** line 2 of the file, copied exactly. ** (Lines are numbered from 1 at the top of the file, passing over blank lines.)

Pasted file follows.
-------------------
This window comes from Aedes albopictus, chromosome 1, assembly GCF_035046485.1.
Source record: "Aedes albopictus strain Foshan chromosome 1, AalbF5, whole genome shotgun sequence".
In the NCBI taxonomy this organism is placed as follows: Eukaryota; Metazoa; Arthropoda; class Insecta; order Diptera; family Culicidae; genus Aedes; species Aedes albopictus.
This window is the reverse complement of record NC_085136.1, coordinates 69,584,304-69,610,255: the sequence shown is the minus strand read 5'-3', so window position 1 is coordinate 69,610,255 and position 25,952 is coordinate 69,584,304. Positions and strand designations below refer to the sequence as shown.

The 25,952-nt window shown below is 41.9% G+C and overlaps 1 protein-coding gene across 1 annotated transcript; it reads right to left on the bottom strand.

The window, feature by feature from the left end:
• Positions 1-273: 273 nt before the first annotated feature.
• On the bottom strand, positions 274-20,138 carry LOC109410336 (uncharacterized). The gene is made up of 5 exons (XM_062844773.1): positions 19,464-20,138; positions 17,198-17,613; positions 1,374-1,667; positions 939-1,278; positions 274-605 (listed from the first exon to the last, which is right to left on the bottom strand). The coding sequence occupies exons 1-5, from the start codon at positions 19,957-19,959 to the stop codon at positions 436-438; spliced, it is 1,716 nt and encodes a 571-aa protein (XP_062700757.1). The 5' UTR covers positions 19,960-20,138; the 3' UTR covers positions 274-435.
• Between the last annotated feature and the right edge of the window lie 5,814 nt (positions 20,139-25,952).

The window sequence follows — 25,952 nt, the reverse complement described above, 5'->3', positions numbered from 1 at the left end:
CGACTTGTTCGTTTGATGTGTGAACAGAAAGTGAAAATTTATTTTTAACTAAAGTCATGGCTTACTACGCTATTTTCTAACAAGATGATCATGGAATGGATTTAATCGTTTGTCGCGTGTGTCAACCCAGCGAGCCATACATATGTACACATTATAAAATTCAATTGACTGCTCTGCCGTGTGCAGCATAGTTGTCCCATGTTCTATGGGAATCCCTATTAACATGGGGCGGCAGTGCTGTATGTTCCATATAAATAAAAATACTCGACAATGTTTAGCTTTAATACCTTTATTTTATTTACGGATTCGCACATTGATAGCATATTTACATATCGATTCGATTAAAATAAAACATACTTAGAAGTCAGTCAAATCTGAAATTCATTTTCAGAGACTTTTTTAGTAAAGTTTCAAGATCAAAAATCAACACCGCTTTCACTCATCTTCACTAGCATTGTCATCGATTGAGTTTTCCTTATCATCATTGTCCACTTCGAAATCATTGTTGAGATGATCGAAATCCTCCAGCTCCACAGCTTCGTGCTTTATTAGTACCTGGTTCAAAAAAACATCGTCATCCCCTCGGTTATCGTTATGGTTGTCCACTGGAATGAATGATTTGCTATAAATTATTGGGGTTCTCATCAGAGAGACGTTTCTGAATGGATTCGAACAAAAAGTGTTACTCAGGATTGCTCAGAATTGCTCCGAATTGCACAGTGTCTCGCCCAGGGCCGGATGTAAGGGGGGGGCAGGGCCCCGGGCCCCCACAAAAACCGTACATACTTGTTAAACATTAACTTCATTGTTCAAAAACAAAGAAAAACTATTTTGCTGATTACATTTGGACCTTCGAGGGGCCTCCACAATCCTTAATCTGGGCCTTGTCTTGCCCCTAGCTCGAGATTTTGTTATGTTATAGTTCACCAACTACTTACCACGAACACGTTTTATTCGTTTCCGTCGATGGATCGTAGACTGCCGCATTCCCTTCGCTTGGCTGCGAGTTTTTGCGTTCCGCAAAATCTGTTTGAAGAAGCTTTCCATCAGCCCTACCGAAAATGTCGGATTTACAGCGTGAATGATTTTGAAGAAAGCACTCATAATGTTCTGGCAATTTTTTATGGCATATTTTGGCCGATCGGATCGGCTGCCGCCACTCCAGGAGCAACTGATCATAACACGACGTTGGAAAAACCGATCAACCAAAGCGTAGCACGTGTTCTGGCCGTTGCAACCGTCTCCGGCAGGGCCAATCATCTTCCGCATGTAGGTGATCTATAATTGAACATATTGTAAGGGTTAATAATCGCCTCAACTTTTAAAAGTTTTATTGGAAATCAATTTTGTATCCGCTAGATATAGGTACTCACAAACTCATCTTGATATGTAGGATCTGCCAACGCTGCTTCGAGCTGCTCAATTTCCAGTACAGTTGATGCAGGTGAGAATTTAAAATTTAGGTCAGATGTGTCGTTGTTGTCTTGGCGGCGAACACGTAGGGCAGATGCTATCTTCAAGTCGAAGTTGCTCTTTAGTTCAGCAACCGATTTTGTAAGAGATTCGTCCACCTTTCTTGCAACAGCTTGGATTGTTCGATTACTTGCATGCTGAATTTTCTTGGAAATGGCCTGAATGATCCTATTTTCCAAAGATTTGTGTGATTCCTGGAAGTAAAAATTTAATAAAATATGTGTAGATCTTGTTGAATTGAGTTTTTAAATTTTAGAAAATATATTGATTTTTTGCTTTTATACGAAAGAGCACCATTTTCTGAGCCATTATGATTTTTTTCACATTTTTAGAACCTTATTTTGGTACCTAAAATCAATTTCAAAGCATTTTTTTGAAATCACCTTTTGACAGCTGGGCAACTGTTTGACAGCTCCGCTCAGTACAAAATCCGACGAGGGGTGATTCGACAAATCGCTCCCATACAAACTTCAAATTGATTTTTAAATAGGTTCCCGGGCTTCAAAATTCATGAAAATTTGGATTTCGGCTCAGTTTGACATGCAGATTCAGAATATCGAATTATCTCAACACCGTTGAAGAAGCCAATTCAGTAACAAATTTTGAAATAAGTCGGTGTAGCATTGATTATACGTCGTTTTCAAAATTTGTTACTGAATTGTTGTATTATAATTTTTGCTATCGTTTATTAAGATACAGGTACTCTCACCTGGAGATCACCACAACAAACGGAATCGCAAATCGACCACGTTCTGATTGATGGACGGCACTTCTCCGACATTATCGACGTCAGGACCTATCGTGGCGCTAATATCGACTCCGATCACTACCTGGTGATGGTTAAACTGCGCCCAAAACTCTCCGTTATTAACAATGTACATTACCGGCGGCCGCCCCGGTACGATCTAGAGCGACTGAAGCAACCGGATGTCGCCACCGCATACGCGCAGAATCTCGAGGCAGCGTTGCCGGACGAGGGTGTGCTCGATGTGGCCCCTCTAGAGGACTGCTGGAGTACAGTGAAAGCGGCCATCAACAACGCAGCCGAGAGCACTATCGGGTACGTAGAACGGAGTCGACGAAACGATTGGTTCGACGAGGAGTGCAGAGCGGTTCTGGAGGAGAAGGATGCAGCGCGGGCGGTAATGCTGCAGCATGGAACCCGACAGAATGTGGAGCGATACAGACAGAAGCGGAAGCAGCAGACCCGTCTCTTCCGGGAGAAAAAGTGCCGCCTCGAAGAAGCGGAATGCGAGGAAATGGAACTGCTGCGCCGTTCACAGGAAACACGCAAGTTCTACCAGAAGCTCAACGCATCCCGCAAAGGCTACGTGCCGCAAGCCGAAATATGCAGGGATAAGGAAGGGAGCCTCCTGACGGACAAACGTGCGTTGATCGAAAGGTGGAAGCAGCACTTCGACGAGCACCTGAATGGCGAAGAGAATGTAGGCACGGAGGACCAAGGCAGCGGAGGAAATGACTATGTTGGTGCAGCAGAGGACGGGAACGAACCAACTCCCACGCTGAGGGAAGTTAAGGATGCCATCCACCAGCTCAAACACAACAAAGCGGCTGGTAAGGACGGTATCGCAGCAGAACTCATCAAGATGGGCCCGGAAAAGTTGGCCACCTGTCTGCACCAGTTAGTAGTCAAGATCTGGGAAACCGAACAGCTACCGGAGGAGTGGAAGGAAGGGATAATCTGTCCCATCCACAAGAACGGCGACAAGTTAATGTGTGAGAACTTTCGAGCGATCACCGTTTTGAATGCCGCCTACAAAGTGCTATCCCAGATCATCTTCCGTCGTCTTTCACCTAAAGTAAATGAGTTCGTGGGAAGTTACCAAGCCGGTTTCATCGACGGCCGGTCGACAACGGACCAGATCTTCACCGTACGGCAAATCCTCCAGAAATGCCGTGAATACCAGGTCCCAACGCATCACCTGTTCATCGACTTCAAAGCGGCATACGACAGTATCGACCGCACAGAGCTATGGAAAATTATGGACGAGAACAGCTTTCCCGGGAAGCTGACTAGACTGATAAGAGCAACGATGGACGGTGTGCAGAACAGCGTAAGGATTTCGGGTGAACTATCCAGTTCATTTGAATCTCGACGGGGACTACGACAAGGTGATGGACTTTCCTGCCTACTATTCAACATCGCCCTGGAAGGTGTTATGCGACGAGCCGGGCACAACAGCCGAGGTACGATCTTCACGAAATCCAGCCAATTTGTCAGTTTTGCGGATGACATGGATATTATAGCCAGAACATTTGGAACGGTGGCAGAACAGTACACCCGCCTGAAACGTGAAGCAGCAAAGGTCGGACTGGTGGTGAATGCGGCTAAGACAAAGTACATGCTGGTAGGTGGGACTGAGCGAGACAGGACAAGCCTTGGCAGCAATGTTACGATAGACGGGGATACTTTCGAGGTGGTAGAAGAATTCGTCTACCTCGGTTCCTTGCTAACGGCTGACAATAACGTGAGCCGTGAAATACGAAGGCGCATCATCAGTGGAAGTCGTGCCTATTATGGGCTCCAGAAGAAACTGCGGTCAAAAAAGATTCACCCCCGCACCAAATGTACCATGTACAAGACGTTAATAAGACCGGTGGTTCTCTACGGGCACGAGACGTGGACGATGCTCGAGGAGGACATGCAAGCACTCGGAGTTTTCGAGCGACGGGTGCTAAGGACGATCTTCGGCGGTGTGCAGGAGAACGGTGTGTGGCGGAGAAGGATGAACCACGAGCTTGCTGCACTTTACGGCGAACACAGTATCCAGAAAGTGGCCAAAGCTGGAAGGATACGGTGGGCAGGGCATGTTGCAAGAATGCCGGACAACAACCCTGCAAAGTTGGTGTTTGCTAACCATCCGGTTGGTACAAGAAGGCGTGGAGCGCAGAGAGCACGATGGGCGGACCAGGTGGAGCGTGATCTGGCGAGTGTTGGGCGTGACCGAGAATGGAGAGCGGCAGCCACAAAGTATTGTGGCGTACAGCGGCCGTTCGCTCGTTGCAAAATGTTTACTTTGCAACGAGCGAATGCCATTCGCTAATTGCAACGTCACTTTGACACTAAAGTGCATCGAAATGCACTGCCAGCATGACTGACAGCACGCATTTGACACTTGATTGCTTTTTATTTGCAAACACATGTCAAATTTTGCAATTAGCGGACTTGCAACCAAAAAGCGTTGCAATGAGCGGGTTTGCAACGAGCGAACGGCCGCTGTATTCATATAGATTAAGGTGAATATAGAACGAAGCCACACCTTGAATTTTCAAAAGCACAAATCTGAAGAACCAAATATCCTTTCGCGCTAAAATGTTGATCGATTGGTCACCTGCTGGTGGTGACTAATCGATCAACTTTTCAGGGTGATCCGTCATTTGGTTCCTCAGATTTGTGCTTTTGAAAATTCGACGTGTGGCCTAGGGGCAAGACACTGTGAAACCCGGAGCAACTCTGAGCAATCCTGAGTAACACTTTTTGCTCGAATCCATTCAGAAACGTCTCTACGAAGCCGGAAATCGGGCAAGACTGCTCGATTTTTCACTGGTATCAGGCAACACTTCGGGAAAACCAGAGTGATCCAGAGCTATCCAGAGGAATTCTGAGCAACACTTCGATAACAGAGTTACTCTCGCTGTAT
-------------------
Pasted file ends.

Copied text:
Source record: "Aedes albopictus strain Foshan chromosome 1, AalbF5, whole genome shotgun sequence".